Prince Philip's crash no reason to ban older drivers '“ leader comment

Older drivers are actually safer on the roads than the youngest motorists '“ particularly young men '“ but introducing a new test might help them prove it.

Buckingham Palace said that Prince Philip was uninjured in the incident. Picture: PA

When a 97-year-old driver is involved in a car crash, it can lead family and friends to question whether they are too old to drive. When that person is the Duke of Edinburgh, the debate is a national one.

First of all, it should be stressed the full circumstances of the accident are not yet known and Prince Philip may be entirely blameless. A witness reportedly said he had told police he had been “dazzled by the sun”.

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The duke suffered “no injuries of concern” according to Buckingham Palace but the occupants of the other car were hurt; a 45-year-old woman suffered a broken wrist and a 28-year-old woman was treated for cuts but, thankfully, a nine-month-old baby was uninjured.

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Such a crash might lead to demands for an upper age-limit for drivers, but this would be a mistake.
Older drivers appear to be safer than the youngest motorists. According to research presented at the British Science Festival in 2016, men aged 17 to 21 are three to four times more likely to be involved in a crash than men or women in their 70s and above. Dr Charles Musselwhite said while older people’s reaction times were slower and they were more susceptible to glare from lights, they compensated by driving more carefully.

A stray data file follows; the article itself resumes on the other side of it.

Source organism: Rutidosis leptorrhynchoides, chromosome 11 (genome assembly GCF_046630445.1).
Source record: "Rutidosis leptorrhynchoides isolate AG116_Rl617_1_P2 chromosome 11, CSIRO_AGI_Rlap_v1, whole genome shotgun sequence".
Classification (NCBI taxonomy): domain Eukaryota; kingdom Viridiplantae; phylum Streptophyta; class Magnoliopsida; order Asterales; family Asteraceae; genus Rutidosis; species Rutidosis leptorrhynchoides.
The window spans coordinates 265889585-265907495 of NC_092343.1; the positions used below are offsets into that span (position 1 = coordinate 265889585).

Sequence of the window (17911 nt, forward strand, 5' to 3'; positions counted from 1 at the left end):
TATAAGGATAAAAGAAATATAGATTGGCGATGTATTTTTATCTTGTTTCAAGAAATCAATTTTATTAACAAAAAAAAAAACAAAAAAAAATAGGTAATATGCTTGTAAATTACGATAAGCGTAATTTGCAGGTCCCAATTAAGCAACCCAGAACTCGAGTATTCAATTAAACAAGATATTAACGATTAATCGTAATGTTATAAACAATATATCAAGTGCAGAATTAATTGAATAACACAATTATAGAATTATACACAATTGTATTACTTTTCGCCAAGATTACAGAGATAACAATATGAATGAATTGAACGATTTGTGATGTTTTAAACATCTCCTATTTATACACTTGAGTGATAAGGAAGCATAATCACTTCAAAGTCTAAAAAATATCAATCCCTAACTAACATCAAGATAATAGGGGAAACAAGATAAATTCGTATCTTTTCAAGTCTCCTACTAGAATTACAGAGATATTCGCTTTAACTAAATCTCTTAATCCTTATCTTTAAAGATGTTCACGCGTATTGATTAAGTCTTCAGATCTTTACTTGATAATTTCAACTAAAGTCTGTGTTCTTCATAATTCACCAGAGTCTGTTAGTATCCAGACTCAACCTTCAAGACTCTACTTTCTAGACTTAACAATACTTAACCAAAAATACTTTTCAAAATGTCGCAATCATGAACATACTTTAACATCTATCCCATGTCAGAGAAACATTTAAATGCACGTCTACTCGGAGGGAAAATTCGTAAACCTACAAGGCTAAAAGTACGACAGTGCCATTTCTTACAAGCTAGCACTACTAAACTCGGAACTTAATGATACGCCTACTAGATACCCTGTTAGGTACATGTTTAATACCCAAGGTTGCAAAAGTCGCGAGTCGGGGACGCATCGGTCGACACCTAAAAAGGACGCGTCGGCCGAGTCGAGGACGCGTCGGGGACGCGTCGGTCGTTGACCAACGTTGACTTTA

Furthermore, giving up driving left some older people feeling like they were “ready for the scrap heap”, he said. And stopping driving can be dangerous, as elderly people are more like to suffer a fatal accident while walking because of icy or cracked pavements and potholes.

But despite such facts, there is a risk that elderly drivers become demonised in the public’s mind, particularly given the increasing numbers of people living into their 80s, 90s and beyond. The current self-certification process may not inspire the necessary public confidence, so it is perhaps time for a rethink.

There should be a limit to any kind of ‘state testing’ of the population, but some kind of test, either on the road or in a simulator, might put everyone’s mind at rest. And there is also a strong case for eyesight to be checked – as suggested by an expert group two years ago.

Testing might see some lose their licences but could also mean drivers who have simply suffered a loss of confidence, rather than ability, could carry on driving when they otherwise would have stopped.